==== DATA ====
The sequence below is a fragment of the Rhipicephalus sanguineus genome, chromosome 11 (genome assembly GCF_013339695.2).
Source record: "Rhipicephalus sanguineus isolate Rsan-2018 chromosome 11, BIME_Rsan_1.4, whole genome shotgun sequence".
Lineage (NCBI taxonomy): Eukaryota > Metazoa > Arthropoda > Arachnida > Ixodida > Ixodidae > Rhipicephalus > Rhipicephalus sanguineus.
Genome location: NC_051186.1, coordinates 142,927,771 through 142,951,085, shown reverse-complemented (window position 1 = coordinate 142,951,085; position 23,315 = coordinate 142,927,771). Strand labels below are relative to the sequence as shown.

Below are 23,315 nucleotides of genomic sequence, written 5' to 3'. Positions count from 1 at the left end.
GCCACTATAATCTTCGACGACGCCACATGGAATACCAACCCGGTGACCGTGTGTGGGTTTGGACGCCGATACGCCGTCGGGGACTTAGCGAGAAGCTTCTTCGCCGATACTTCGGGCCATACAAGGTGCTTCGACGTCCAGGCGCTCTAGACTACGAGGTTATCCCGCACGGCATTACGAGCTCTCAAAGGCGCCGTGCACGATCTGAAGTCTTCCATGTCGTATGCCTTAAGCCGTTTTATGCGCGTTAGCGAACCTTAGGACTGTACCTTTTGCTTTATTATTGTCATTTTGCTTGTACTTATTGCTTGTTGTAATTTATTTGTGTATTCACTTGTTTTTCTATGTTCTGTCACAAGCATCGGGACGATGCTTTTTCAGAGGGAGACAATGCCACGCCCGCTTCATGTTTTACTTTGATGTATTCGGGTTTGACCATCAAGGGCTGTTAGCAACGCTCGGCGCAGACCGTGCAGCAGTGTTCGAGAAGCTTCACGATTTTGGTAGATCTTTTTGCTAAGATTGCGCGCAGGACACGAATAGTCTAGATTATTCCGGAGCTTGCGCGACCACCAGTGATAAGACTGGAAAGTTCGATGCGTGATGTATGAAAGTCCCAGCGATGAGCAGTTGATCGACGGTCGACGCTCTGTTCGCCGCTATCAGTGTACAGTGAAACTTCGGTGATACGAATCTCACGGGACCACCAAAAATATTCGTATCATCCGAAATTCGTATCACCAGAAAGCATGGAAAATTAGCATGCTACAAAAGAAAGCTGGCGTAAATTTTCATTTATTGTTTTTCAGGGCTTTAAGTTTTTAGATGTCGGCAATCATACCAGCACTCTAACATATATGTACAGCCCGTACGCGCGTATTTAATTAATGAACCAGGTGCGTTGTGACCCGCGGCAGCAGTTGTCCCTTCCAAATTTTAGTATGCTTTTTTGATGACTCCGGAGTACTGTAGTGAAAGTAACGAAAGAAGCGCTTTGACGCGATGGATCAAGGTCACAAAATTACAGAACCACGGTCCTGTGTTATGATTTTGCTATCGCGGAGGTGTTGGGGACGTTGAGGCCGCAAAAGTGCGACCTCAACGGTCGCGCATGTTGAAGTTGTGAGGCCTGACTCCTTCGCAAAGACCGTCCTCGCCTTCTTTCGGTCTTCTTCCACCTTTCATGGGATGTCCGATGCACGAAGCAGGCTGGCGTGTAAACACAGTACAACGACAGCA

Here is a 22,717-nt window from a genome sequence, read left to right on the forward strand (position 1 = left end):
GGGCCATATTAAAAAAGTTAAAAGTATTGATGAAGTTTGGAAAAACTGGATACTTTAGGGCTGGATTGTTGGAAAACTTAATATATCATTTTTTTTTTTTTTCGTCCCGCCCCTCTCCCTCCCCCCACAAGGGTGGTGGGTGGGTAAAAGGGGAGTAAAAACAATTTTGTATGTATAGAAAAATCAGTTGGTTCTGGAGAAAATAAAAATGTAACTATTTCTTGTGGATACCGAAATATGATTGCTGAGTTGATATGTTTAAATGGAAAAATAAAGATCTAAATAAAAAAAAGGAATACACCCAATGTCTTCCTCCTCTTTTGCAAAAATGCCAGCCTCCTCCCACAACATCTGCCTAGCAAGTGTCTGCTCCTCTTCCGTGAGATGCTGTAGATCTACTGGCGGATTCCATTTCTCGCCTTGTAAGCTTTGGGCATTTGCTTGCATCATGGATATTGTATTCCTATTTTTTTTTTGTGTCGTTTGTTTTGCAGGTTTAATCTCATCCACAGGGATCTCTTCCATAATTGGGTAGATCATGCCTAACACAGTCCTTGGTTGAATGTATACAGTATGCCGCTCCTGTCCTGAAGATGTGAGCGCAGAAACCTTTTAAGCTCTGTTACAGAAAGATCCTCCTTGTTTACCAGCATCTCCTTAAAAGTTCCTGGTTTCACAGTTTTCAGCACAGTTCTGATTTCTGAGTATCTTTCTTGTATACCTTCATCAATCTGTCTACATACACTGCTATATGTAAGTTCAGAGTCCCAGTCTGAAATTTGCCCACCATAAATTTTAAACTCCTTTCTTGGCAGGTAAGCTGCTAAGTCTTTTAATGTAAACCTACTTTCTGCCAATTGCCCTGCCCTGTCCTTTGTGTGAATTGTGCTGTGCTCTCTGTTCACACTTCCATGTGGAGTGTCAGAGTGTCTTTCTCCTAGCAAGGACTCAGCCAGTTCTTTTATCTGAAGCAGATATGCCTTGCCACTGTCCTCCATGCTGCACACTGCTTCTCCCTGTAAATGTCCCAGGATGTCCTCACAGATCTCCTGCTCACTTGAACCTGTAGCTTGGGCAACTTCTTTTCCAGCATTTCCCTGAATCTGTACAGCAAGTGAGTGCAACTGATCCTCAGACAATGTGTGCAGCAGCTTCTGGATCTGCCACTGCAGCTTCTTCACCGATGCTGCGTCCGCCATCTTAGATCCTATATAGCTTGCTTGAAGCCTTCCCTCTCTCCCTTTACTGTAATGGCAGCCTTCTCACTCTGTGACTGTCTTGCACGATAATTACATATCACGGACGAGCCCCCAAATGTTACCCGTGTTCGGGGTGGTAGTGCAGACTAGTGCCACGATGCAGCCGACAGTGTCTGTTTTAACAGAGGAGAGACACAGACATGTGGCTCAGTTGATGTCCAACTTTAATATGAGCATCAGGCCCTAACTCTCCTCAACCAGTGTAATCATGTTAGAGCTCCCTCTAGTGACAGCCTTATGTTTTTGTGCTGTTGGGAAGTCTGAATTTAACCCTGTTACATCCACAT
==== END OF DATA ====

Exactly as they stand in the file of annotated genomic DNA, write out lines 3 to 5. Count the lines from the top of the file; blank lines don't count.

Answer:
Lineage (NCBI taxonomy): Eukaryota > Metazoa > Arthropoda > Arachnida > Ixodida > Ixodidae > Rhipicephalus > Rhipicephalus sanguineus.
Genome location: NC_051186.1, coordinates 142,927,771 through 142,951,085, shown reverse-complemented (window position 1 = coordinate 142,951,085; position 23,315 = coordinate 142,927,771). Strand labels below are relative to the sequence as shown.

Below are 23,315 nucleotides of genomic sequence, written 5' to 3'. Positions count from 1 at the left end.